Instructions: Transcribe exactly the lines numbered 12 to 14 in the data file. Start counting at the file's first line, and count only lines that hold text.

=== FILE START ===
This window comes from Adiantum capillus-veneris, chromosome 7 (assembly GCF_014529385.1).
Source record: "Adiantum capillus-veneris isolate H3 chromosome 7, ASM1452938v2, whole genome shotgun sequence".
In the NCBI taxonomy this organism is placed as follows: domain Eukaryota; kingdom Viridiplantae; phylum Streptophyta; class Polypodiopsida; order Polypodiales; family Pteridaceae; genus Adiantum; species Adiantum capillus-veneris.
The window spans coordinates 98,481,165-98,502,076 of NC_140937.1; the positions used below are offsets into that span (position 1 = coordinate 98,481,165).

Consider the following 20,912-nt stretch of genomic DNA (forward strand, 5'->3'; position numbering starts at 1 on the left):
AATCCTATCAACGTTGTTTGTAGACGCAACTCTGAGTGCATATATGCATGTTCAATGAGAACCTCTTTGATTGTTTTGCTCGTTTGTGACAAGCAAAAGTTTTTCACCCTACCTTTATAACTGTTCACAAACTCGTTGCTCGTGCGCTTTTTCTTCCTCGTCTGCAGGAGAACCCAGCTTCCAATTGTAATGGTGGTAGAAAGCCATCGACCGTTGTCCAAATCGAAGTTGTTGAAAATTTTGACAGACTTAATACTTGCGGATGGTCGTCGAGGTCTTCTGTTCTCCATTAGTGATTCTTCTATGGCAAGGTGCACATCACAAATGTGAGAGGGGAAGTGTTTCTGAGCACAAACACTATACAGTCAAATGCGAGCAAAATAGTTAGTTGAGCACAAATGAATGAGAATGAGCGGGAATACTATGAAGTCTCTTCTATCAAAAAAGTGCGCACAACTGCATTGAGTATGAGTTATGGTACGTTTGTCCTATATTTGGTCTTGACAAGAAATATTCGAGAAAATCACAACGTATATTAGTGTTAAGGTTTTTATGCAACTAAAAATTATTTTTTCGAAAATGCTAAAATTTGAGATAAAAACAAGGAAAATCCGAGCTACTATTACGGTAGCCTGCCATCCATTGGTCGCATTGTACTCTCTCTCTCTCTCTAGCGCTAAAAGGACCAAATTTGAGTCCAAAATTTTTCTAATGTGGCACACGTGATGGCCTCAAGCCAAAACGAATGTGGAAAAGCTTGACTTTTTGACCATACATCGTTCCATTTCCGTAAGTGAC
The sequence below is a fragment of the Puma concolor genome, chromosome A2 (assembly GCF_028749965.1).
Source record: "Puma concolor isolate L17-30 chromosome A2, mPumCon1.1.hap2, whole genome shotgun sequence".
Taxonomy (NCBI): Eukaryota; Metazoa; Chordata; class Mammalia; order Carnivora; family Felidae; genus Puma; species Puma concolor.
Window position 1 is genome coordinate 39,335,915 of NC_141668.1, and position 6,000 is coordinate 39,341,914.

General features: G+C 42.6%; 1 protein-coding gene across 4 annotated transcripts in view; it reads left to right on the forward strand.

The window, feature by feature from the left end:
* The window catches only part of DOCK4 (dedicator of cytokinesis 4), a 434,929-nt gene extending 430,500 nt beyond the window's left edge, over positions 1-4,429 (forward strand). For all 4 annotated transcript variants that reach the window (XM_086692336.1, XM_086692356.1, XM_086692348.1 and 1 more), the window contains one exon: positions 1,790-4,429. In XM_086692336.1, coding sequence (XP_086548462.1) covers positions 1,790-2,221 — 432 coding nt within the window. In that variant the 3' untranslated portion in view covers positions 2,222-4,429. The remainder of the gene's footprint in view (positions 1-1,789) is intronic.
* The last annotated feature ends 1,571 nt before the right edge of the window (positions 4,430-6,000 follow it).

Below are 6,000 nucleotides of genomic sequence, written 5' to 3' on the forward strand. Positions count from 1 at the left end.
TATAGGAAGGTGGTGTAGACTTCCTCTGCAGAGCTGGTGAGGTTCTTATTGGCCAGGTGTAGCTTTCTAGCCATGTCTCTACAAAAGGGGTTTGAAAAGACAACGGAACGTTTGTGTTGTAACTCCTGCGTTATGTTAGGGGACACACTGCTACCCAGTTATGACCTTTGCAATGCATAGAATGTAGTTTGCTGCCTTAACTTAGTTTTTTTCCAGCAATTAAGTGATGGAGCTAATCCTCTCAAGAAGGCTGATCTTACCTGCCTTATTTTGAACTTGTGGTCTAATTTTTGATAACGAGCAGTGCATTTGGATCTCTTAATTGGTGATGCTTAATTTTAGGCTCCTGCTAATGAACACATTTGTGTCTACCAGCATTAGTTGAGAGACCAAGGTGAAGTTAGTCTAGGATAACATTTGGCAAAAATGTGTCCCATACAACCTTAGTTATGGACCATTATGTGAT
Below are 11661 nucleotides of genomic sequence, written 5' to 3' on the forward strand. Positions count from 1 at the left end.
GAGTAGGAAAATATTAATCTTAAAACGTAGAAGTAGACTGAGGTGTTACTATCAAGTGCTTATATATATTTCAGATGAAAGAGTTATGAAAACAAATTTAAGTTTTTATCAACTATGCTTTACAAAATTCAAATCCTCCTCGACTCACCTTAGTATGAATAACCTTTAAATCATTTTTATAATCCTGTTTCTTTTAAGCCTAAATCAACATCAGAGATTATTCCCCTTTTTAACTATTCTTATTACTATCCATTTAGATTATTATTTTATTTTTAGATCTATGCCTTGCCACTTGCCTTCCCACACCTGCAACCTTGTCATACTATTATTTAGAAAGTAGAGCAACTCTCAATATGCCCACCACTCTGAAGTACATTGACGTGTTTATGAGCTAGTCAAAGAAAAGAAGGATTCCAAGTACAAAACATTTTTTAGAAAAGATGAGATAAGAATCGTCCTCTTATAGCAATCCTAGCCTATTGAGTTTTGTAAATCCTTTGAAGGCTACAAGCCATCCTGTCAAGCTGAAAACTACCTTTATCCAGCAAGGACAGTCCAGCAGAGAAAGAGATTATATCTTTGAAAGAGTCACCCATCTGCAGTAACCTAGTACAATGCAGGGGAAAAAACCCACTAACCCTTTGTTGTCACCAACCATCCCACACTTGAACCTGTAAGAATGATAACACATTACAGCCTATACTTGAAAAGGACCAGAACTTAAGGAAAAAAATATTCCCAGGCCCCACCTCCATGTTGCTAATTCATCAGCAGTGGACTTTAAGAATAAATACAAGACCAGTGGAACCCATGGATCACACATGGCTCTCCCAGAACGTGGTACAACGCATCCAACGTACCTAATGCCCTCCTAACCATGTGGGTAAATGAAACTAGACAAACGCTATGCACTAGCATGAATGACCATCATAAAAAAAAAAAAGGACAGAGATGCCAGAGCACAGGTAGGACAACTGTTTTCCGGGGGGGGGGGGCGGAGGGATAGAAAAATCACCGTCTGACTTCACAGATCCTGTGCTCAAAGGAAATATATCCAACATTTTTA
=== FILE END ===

The window, feature by feature from the left end:
* The window catches only part of DOCK4 (dedicator of cytokinesis 4), a 434,929-nt gene extending 430,500 nt beyond the window's left edge, over positions 1-4,429 (forward strand). For all 4 annotated transcript variants that reach the window (XM_086692336.1, XM_086692356.1, XM_086692348.1 and 1 more), the window contains one exon: positions 1,790-4,429. In XM_086692336.1, coding sequence (XP_086548462.1) covers positions 1,790-2,221 — 432 coding nt within the window. In that variant the 3' untranslated portion in view covers positions 2,222-4,429. The remainder of the gene's footprint in view (positions 1-1,789) is intronic.
* The last annotated feature ends 1,571 nt before the right edge of the window (positions 4,430-6,000 follow it).